Sixth annual Peace Picnic Thursday will include talk by Latino scholar Carlos Munoz

Sixth annual Peace Picnic Thursday will include talk by Latino scholar Carlos Munoz

The sixth annual University of St. Thomas Peace Picnic this Thursday, May 4, will have a slightly different twist this year, with the addition of a speaker who is a nationally respected expert on civil rights and multiculturalism.

Latino scholar Dr. Carlos Munoz Jr., a professor emeritus at the University of California, Berkeley, originally was scheduled to speak at St. Thomas on April 19. His talk had to be canceled due to illness, but it has been rescheduled to now be part of the Peace Picnic.

Dr. Carlos Munoz Jr.

Munoz, founding chair of the nation’s first Chicano studies department at California State University in 1968, will discuss “Diversity and the Struggle for Social Justice” at the picnic from noon to 1 p.m. on Foley Plaza on the university’s lower quadrangle.

The picnic itself will run from 11:45 a.m. to 1:30 p.m. on Foley Plaza. All are welcome, and in case of rain, everything will move next door to the third-floor lounge (Room 304) of Murray-Herrick Campus Center.

The picnic will feature free food from Trotter’s Café and Bakery.

There will be booths or tables from local sustainable businesses such as 10,000 Villages and Coat of Many Colors; peace and justice organizations such as Women Against Military Madness, Twin Cities Neighbors for Peace, Friends for a Nonviolent World, and Veterans for Peace; and St. Thomas clubs and organizations such as Students for Justice and Peace, ADJUST (Action for the Development of a Just University of St. Thomas), Poetry Slam St. Thomas, and Green Team.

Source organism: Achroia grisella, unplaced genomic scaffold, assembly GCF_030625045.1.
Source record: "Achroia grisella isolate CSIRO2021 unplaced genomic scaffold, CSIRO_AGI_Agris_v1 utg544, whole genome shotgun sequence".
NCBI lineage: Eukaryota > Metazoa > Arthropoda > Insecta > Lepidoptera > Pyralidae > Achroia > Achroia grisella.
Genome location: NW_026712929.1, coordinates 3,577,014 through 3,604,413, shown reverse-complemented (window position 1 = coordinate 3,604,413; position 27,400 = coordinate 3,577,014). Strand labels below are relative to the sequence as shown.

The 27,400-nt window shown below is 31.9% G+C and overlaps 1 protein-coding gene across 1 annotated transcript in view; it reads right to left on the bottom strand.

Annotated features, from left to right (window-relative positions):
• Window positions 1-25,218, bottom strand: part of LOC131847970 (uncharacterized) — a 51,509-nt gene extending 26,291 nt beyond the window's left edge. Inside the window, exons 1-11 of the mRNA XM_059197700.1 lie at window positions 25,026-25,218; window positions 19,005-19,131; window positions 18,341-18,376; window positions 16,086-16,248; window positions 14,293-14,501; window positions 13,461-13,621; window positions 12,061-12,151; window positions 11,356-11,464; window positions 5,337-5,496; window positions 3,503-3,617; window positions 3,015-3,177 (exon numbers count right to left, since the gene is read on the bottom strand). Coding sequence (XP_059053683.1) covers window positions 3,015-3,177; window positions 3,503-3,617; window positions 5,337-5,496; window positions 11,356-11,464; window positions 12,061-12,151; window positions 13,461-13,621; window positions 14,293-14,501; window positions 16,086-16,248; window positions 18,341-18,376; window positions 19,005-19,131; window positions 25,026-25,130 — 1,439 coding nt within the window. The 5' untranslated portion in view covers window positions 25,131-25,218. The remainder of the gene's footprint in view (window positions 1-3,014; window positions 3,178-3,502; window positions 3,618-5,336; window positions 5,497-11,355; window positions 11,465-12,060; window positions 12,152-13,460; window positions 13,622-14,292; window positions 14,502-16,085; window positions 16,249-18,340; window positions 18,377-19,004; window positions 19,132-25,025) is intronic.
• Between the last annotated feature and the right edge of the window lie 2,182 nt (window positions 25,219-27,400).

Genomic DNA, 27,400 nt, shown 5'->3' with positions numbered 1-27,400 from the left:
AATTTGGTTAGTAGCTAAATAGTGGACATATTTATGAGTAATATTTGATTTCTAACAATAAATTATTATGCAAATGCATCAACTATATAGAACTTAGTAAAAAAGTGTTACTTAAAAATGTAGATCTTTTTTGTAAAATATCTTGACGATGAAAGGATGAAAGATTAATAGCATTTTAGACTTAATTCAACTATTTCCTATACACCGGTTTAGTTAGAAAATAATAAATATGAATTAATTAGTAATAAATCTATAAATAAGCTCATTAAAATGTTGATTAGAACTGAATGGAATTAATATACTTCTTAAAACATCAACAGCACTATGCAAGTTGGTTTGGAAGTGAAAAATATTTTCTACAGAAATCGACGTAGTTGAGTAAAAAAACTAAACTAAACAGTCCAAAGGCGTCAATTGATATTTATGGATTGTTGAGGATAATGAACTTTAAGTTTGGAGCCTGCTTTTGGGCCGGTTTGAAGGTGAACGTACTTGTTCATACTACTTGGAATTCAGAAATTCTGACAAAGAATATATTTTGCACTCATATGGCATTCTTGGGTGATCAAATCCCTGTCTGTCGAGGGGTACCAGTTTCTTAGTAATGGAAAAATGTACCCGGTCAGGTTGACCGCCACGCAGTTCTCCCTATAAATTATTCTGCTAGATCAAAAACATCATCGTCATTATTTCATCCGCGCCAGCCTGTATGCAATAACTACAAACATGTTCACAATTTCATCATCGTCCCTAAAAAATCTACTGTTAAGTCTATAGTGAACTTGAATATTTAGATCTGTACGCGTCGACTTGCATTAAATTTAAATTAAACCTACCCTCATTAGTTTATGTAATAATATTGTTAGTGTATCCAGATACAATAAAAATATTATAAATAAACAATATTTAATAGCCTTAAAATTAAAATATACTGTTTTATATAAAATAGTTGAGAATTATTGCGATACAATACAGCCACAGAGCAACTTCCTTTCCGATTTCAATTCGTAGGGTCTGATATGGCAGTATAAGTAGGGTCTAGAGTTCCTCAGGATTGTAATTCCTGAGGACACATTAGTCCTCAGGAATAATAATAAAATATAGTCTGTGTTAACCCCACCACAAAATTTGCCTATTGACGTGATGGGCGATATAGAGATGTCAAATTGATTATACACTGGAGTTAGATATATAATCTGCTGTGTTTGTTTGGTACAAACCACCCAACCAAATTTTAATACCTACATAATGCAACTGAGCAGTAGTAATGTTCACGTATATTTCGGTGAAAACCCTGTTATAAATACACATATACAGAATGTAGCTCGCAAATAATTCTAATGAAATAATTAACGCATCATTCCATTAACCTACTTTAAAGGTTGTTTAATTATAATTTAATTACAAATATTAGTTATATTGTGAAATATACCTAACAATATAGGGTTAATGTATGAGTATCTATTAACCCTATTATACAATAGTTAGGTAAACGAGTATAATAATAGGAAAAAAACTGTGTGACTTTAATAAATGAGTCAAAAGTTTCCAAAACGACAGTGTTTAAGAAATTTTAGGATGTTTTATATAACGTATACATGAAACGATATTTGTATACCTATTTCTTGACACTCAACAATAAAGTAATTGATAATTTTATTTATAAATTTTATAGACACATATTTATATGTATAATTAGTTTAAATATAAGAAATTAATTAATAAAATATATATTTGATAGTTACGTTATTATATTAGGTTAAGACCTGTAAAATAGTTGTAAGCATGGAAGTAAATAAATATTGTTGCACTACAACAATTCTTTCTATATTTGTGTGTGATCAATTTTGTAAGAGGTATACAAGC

The event brings together the support and planning skills of a number of St. Thomas groups and departments: Multicultural Student Services, Students for Justice and Peace, University Lectures Committee and Center for Faculty Development.

In his talk, Munoz will discuss multiculturalism and will encourage students to acknowledge diverse perspectives. He has been involved in the civil and human rights, social justice and peace movements since his days as a student in the 1960s.

Munoz is the founding chair of the National Association of Chicana and Chicano Studies. He is an expert on ethnic and racial politics, multiculturalism, immigration and affirmative action.

Munoz, who has spoken at major universities throughout the country, last year was honored by the Harvard Graduate School of Education for “educating others and inspiring them in the pursuit of their goals.” He also has been honored for his work by the American Political Science Association and the University of Michigan, which presented him its Dr. Martin Luther King, Jr., Cesar Chavez and Rosa Parks Award.

Munoz is one of 28 civil rights activists honored in a traveling national exhibit, “The Long Walk to Freedom.”

He is the author of Youth, Identity, Power: The Chicano Movement. Now in its 12th printing, the book received the Gustavus Myers Book Award and was a resource for a PBS television series. He is working on several new books, including Diversity and the Challenge for a Multiracial Democracy in America and The Latino Experience in Major League Baseball.

Munoz has appeared on all major broadcast and cable television networks; his newspaper columns are distributed nationally by Knight-Ridder.

He was born in the “segundo barrio” in El Paso and raised in the barrios of east Los Angeles. He received his bachelor’s degree, with honors, from California State University and his doctorate in government from Claremont Graduate School. He is professor emeritus in the Ethnic Studies Department at the University of California, Berkeley.

More information about Munoz is available here. For more information about his visit to St. Thomas, call the Multicultural Student Services office, (651) 962-6460.